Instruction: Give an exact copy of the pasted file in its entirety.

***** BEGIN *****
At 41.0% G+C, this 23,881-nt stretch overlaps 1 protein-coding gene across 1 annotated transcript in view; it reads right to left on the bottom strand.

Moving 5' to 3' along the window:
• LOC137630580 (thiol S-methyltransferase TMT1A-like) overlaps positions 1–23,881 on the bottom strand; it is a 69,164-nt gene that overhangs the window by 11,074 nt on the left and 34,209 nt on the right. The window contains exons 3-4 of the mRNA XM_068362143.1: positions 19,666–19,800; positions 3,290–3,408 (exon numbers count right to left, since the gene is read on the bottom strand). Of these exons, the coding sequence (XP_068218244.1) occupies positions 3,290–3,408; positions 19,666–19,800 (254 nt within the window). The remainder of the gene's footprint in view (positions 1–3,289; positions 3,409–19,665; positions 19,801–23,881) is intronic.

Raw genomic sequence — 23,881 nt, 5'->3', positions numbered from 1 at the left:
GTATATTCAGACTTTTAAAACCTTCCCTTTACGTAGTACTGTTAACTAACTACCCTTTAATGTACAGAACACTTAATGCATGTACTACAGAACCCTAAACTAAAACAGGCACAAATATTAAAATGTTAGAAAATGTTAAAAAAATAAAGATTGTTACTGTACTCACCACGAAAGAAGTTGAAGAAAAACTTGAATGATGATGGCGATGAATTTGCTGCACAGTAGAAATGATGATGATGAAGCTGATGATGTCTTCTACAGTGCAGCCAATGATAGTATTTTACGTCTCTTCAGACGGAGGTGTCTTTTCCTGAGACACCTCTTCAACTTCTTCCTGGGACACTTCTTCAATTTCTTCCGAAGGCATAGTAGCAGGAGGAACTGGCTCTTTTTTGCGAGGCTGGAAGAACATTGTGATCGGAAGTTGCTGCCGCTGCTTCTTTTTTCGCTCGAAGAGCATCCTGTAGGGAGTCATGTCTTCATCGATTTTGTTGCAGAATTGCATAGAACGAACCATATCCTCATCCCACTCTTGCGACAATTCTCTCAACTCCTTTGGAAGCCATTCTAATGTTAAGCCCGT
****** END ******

At 41.0% G+C, this 23,881-nt stretch overlaps 1 protein-coding gene across 1 annotated transcript in view; it reads right to left on the bottom strand.

Moving 5' to 3' along the window:
• LOC137630580 (thiol S-methyltransferase TMT1A-like) overlaps positions 1–23,881 on the bottom strand; it is a 69,164-nt gene that overhangs the window by 11,074 nt on the left and 34,209 nt on the right. The window contains exons 3-4 of the mRNA XM_068362143.1: positions 19,666–19,800; positions 3,290–3,408 (exon numbers count right to left, since the gene is read on the bottom strand). Of these exons, the coding sequence (XP_068218244.1) occupies positions 3,290–3,408; positions 19,666–19,800 (254 nt within the window). The remainder of the gene's footprint in view (positions 1–3,289; positions 3,409–19,665; positions 19,801–23,881) is intronic.

Raw genomic sequence — 23,881 nt, 5'->3', positions numbered from 1 at the left:
GTATATTCAGACTTTTAAAACCTTCCCTTTACGTAGTACTGTTAACTAACTACCCTTTAATGTACAGAACACTTAATGCATGTACTACAGAACCCTAAACTAAAACAGGCACAAATATTAAAATGTTAGAAAATGTTAAAAAAATAAAGATTGTTACTGTACTCACCACGAAAGAAGTTGAAGAAAAACTTGAATGATGATGGCGATGAATTTGCTGCACAGTAGAAATGATGATGATGAAGCTGATGATGTCTTCTACAGTGCAGCCAATGATAGTATTTTACGTCTCTTCAGACGGAGGTGTCTTTTCCTGAGACACCTCTTCAACTTCTTCCTGGGACACTTCTTCAATTTCTTCCGAAGGCATAGTAGCAGGAGGAACTGGCTCTTTTTTGCGAGGCTGGAAGAACATTGTGATCGGAAGTTGCTGCCGCTGCTTCTTTTTTCGCTCGAAGAGCATCCTGTAGGGAGTCATGTCTTCATCGATTTTGTTGCAGAATTGCATAGAACGAACCATATCCTCATCCCACTCTTGCGACAATTCTCTCAACTCCTTTGGAAGCCATTCTAATGTTAAGCCCGT